Hi folks. I'm surprised to see that step4 is taking much longer than step3, when I expected the opposite. I've run through a few datasets fully, and everything is working smoothly (i.e., I'm not stalling at step4), except that this step is oddly slow. Do you have any guesses as to why that might be? Perhaps the way that memory is allocated for that step?
@twpierson What does this dataset look like? How many samples? What datatype? You are right that normally step 4 should be much faster than step 3. I'm not sure what could be causing this. How long does step 3 take and how long does step 4 take? How many cores and how much ram are you running with?
This has held true for a few datasets of varying size, ranging from 10-120 samples (mostly in the ballpark of 500k to 2 million reads/samples) run as pairddrad. Right now, I'm doing this locally on a Macbook with 4 cores and 16GB RAM. I can't remember exactly how long each step took for the datasets that I've finished. Is this stored in a log file somewhere?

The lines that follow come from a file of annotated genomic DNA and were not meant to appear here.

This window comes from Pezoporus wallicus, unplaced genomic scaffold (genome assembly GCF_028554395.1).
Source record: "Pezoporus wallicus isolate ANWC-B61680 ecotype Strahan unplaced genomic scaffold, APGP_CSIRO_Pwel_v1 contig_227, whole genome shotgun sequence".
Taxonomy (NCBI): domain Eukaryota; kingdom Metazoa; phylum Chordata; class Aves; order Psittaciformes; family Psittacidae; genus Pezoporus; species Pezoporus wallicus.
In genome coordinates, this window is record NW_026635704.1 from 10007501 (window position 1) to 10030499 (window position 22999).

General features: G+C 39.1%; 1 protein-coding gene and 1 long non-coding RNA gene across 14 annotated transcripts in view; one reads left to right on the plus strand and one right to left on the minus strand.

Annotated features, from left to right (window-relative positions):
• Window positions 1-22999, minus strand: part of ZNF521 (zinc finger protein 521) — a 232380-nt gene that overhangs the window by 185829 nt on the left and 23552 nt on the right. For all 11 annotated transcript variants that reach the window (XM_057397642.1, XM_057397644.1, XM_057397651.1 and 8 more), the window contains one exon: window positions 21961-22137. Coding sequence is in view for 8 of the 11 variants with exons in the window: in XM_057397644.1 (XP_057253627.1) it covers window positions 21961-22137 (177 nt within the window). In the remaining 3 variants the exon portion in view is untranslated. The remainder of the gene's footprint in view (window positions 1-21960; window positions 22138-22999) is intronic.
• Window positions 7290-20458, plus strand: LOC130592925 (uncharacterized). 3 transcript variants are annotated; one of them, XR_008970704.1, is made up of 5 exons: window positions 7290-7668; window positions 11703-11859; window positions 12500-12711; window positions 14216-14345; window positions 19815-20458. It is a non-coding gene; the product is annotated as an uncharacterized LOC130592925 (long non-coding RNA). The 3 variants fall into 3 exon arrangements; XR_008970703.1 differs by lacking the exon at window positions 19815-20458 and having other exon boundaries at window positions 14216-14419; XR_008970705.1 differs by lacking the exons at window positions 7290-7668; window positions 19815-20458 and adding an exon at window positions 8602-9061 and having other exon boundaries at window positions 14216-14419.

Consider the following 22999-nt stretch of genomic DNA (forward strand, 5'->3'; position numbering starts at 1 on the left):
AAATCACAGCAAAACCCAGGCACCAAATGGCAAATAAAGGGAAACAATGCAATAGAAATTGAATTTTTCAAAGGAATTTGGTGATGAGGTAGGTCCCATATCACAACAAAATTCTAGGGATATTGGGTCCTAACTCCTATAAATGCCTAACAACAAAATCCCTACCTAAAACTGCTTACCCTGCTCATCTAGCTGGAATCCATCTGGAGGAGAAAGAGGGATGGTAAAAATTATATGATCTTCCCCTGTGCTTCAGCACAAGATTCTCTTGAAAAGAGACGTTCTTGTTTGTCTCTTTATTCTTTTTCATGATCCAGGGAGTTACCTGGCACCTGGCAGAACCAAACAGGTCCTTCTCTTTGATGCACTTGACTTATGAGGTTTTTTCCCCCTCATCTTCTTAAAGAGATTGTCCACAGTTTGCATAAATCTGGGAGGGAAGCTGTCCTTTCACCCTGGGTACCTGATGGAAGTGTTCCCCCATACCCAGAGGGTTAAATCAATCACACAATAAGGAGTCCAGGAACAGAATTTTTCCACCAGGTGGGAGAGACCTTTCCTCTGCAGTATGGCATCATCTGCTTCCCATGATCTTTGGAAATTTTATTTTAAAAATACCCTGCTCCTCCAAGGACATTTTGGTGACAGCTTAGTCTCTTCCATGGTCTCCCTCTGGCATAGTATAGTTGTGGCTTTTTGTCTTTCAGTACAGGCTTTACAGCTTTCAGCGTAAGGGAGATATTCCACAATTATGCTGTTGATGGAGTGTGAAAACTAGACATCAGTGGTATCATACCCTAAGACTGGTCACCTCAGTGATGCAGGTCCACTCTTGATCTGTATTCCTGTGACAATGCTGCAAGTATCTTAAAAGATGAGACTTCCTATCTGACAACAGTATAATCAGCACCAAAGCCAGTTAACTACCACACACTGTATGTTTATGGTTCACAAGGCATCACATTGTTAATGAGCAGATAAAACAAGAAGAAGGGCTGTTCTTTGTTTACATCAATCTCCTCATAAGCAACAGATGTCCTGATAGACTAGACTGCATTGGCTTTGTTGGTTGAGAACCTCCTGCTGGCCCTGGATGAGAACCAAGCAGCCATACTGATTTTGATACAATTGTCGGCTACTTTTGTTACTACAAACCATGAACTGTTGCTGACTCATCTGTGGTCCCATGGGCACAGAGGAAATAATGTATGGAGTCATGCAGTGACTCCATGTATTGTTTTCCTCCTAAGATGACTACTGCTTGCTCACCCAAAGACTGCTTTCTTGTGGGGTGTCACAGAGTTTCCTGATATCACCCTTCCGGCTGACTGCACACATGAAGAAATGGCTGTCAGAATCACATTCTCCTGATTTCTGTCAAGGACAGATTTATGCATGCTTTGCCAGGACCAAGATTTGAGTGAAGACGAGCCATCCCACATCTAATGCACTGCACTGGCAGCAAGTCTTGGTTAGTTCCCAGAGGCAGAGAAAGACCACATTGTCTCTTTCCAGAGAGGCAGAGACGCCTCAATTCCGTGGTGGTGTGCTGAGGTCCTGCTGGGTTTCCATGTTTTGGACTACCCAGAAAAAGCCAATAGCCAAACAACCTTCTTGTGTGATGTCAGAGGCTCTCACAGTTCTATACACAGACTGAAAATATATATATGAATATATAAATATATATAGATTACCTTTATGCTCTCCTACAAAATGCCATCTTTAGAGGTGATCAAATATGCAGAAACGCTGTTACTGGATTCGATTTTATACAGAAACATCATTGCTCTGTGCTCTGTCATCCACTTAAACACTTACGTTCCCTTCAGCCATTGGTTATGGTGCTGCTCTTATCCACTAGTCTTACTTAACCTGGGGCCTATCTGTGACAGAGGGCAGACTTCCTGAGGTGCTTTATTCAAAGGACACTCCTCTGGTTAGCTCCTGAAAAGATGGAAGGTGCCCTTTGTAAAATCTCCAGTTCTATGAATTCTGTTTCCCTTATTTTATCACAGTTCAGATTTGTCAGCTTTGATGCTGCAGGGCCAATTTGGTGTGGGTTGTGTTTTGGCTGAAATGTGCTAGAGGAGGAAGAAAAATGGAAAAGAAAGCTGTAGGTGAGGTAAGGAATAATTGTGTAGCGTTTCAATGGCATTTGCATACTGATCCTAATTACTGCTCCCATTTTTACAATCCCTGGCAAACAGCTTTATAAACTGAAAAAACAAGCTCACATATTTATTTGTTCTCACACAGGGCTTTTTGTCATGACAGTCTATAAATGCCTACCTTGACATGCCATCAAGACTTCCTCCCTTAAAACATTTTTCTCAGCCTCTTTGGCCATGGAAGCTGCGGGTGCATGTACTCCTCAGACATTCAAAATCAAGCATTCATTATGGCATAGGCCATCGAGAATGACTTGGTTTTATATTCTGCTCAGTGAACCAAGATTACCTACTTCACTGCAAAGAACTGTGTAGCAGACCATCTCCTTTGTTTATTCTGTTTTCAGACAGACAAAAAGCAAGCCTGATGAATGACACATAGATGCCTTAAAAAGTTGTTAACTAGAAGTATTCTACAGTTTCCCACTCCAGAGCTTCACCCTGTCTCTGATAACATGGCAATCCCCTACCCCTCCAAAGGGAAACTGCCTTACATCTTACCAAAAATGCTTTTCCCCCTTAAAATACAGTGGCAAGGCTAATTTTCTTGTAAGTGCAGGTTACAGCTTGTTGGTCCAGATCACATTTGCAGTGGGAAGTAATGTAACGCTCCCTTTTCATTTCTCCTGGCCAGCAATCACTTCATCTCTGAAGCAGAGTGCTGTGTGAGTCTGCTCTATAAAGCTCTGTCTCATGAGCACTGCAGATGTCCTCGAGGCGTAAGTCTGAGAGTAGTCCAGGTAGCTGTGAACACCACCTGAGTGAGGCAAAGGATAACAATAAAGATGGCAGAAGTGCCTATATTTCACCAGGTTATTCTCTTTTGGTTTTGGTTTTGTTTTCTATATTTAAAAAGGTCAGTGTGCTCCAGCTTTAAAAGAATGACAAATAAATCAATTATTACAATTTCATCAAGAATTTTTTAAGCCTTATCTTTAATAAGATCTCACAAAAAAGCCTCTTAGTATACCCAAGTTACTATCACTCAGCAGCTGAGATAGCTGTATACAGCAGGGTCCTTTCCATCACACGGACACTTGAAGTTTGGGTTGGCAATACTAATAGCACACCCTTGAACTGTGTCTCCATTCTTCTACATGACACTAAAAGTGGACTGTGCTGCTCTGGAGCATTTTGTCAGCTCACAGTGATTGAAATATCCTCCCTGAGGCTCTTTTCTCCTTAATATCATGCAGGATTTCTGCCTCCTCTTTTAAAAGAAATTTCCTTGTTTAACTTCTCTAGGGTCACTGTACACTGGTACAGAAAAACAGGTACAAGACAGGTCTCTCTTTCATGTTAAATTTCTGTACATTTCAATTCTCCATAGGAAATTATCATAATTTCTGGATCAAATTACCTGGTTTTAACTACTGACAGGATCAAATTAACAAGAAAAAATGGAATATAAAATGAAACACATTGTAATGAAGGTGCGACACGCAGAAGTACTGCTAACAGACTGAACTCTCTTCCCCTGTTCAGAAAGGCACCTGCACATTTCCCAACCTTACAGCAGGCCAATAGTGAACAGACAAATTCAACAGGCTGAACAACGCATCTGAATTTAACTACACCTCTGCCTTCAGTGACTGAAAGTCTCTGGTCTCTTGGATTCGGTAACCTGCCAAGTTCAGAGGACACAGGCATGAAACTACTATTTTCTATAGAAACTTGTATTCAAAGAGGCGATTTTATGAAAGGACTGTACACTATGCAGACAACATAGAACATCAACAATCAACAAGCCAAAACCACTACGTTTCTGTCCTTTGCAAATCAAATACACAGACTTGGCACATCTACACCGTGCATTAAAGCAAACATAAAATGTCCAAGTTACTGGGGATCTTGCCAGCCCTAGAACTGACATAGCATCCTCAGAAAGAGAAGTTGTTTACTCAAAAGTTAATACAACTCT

We don't store runtimes. Might be a nice feature though.
The only thing I can really think is that 16GB is lower than I normally recommend in terms of RAM. It could be (wild speculation) that step 4 is slowing down because it's maxing the ram and swapping to disk a whole bunch. I've actually definitely seen this behavior on limited ram systems, but only on step 6, which is MUCH more memory intensive.
Still, I would think this would impact step3 in just the same way, if not worse. You might try running step 4 again and monitoring the output of top. You should see 4 python processes running. You can see how much CPU they're using, and get a sense if they are maxing out the memory... I'll have to think about what else could be happening.